Attention! Apache-1.2.0 . . . 1.2.5 contains an error concerning its work with "Host: -based" virtual hosts (i.e., virtual hosts working at the same IP address). As a result, the constructions <VirtualHost host.domain> and <VirtualHost host.domain:*> are equivalent; that is, <VirtualHost> does not work with ports that are different from the one specified by the Port directive. This is clearly an error; its description and the necessary patch have already been sent to the Apache Team. But, while is has not yet been removed from the original version, you may use Russian Apache PL20.5 (or newer), where this error is removed.

Which Way Is Better?

In my opinion, recoding according to the directory prefix is the most convenient method for small (as to their contents) servers, where the documents are controlled by one or two persons. In this case, the requirement of relative references is easy to satisfy.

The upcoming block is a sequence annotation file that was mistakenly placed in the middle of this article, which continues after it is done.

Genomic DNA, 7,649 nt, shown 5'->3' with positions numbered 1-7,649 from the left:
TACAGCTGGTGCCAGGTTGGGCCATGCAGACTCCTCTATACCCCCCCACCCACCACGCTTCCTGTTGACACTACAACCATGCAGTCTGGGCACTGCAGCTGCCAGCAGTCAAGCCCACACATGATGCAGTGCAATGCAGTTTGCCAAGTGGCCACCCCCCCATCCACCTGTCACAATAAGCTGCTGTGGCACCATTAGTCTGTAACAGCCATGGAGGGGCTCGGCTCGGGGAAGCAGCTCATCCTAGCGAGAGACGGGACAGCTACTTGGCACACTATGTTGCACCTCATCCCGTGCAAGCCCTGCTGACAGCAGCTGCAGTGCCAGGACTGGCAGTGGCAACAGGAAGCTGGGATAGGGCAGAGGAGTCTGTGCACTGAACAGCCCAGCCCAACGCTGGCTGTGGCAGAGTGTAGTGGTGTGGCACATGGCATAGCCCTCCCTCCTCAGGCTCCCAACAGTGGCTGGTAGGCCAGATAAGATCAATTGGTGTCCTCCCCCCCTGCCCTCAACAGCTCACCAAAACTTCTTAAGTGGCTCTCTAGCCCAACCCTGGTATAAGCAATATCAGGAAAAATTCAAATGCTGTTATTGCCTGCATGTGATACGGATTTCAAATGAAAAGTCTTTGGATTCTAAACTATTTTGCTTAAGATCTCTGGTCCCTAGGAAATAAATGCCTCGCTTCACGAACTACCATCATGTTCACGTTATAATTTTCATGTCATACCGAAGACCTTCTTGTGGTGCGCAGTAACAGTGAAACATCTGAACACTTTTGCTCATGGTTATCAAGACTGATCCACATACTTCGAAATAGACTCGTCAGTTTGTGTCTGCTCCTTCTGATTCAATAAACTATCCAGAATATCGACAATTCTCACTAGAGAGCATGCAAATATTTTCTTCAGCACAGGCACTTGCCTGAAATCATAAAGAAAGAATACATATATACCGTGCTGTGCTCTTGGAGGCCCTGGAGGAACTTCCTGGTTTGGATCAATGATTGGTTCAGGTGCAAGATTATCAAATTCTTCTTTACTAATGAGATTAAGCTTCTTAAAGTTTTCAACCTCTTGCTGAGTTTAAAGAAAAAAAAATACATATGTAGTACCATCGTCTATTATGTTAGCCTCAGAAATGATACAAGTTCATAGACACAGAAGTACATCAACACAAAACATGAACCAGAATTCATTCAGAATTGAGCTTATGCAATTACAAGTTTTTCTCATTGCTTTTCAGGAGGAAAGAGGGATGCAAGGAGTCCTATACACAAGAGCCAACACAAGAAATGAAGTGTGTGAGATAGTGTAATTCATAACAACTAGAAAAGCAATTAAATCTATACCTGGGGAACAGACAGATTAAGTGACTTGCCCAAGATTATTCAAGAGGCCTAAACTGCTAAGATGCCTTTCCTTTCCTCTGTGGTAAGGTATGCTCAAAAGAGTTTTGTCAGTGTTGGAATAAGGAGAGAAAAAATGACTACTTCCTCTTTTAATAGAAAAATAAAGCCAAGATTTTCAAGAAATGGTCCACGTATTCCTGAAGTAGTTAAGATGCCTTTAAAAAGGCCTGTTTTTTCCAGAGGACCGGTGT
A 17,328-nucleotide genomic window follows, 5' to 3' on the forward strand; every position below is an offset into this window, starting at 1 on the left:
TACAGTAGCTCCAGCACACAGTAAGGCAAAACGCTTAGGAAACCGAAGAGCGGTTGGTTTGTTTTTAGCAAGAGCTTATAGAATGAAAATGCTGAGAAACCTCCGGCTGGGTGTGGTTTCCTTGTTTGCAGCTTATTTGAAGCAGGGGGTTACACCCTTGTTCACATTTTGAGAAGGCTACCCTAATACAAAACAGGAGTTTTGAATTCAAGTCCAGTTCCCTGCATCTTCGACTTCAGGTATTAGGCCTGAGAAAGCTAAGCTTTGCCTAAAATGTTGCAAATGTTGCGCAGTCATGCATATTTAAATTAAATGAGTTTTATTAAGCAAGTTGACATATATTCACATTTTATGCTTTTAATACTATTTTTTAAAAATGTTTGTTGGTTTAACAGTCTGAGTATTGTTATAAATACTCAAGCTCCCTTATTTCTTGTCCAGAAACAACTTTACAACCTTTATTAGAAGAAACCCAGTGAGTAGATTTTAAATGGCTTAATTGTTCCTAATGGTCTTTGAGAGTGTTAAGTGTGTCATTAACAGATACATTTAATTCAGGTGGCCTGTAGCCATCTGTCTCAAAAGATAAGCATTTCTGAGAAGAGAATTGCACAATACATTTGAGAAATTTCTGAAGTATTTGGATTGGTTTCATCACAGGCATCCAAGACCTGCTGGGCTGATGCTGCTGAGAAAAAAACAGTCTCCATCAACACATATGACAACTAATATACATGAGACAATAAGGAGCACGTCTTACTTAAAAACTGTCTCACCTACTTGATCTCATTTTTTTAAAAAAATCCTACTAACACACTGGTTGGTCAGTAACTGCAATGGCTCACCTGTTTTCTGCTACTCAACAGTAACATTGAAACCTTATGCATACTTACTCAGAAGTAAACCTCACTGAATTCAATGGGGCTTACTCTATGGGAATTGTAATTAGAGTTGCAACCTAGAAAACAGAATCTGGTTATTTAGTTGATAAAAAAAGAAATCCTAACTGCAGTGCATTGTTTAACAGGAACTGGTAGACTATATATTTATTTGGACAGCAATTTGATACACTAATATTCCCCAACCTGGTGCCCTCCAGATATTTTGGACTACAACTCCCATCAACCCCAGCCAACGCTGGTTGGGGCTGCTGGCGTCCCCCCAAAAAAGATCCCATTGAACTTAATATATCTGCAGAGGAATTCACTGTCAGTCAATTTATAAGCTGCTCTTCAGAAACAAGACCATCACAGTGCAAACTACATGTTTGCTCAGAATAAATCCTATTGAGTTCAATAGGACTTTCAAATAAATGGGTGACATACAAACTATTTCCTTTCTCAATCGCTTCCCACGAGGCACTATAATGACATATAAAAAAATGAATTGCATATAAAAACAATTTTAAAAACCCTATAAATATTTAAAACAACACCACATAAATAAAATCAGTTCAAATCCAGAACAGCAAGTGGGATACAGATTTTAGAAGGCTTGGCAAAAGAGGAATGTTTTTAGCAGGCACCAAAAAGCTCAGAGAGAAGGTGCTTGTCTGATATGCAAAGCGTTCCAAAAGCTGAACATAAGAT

Recoding according to the name of the virtual server is convenient when there is actually one server (as far as contents are concerned).
Recoding according to the port number is appropriate when there are several servers with different contents coexisting in one computer. In this case, the contents will be chosen according to the name of the virtual server, and the required recoding will be selected by the port number.

Other Notes
Language Negotiation
In the previous version of this document, I recommended you to use the language negotiation mechanism, which is present in Apache. This recommedation is still valid: if you use the default configuration, the server provides the charset=... string in the Content-Type header only if the document language (described by the AddLanguage directive) is the same as the language described for this charset by the CharsetDecl directive (to put it more precisely, the configuration file in the distribution package suggests the opposite default behavior: charset=... is provided for all documents). To change this behavior, you may use the CharsetMatchLanguage directive. At the same time, the use of the language negotiation mechanism entails some problems, which should be mentioned here.
  1. By default, Netscape Communicator 4.0x sends the
    Accept-Language: en